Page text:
So tell me about how you originally got into music.
My great grandmother had a piano at her house. And me and my family went over there once to just visit her. I knew "Mary Had A Little Lamb" because I learned it on this toy piano that I had. And I played "Mary Had a Little Lamb," and she gave us the piano. I think it was an upright piano. So I got into music lessons, like piano lessons and everything like that right after that moment. So I'm like seven. My dad and his father had a studio, and that was the first studio that I had ever been in, and I'd just make beats and and write songs I guess when I was like eight or nine. That's pretty much all we did. Everyone was playing video games, and I was there. My dad taught me how to sequence on the piano. That was really it from that point on. And then at eight, nine maybe, that's when I started trying to build a studio in my basement—trying to like to resemble the one in my granddad's basement. We got a four track recorder, started dubbing cassettes and everything, and that was pretty much it.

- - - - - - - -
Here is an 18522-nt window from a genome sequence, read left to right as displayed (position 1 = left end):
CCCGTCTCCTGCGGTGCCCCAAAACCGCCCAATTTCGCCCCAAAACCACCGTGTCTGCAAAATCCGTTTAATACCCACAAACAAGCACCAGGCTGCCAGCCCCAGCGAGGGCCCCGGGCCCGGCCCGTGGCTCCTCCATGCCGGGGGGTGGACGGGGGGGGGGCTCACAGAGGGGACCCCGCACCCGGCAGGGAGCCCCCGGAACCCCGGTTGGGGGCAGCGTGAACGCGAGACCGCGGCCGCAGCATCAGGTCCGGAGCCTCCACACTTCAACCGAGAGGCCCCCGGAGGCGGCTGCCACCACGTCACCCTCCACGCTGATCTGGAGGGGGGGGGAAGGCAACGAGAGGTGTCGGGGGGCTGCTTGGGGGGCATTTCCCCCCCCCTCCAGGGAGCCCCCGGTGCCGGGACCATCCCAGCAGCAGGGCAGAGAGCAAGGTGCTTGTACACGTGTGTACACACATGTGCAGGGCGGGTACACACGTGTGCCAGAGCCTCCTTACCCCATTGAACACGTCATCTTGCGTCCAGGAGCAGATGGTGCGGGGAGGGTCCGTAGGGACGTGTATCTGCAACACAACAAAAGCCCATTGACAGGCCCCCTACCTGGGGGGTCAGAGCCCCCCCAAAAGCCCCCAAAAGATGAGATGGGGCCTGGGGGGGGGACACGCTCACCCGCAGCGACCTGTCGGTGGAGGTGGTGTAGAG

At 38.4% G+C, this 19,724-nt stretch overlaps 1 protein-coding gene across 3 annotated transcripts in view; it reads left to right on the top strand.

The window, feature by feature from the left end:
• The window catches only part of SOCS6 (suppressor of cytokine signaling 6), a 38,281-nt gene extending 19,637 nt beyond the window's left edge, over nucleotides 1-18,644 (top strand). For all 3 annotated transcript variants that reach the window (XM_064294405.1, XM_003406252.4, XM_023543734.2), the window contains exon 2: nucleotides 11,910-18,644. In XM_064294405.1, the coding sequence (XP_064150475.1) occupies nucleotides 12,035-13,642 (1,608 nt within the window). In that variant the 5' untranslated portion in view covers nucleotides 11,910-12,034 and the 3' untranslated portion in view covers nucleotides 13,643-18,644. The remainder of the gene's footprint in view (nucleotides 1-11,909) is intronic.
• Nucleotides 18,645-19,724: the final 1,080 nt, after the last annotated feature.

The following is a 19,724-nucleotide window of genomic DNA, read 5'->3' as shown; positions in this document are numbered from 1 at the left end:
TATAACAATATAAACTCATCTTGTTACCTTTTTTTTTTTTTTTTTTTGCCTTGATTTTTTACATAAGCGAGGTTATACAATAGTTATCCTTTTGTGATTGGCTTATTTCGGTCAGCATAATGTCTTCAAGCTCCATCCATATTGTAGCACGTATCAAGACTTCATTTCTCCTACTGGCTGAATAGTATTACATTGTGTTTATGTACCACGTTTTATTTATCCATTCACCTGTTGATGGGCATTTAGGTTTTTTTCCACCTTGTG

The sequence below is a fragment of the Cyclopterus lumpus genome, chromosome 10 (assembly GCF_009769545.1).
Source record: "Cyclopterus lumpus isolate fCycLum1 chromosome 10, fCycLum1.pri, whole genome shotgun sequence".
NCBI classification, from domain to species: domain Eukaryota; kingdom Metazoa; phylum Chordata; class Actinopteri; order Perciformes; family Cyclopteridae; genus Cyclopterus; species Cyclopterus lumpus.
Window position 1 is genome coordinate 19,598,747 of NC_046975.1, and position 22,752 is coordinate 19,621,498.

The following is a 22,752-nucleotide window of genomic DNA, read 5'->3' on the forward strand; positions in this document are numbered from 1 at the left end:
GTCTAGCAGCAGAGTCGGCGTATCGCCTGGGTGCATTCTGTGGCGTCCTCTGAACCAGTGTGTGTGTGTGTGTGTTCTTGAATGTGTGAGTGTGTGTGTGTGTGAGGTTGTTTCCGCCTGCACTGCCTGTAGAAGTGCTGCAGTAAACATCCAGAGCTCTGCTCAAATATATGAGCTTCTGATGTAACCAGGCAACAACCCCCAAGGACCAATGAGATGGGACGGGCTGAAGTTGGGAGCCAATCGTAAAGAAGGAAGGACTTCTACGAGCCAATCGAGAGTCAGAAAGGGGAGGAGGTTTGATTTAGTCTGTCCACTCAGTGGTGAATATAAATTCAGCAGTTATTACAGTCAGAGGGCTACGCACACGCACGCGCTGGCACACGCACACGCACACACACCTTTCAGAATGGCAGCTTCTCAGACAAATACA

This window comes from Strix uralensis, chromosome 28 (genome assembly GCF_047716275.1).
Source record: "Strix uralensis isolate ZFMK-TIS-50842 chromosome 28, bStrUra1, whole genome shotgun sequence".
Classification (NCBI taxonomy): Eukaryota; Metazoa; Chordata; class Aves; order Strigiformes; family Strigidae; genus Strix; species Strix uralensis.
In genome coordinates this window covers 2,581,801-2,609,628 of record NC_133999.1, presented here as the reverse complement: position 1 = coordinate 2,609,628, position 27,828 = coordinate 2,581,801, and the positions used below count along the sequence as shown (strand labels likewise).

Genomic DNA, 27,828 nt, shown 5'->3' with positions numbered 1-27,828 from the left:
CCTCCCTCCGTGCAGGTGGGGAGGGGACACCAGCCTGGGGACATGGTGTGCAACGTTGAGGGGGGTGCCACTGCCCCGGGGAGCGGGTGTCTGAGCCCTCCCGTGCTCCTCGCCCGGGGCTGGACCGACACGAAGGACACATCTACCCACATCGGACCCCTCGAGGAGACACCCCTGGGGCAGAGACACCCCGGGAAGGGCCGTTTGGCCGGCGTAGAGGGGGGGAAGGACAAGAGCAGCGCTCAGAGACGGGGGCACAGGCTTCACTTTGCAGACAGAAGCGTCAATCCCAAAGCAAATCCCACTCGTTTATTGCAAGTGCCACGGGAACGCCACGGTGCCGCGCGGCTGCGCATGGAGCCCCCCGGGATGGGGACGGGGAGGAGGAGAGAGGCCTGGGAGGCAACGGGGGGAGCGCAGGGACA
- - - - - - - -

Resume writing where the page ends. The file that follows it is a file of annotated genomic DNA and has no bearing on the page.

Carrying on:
Tell me about one track that's really important to you.
The song "Stoney." "Pull up in my bucket / and I'm feelin' like fuck it. " It's a track that I started more recent than the rest of them. I did it probably June, in LA with Phoelix. It was the name of my first hooptie—Stoney. I'm pretty much just telling the stories of myself, my friends, my family. Like just different different experiences that I had in different hoopties. I had an old one, Honda Civic, and that was basically everything. I played a show and I bought that. That was the coolest thing I had done in 2015, I think. That was like an ode to Stoney. 'Cause Stoney got totaled. [Laughs]
Isn't it amazing how cars can motivate everyone?
Yeah—especially in Chicago because the CTA is not the wave.
Let's talk about "The Billy Williams Story."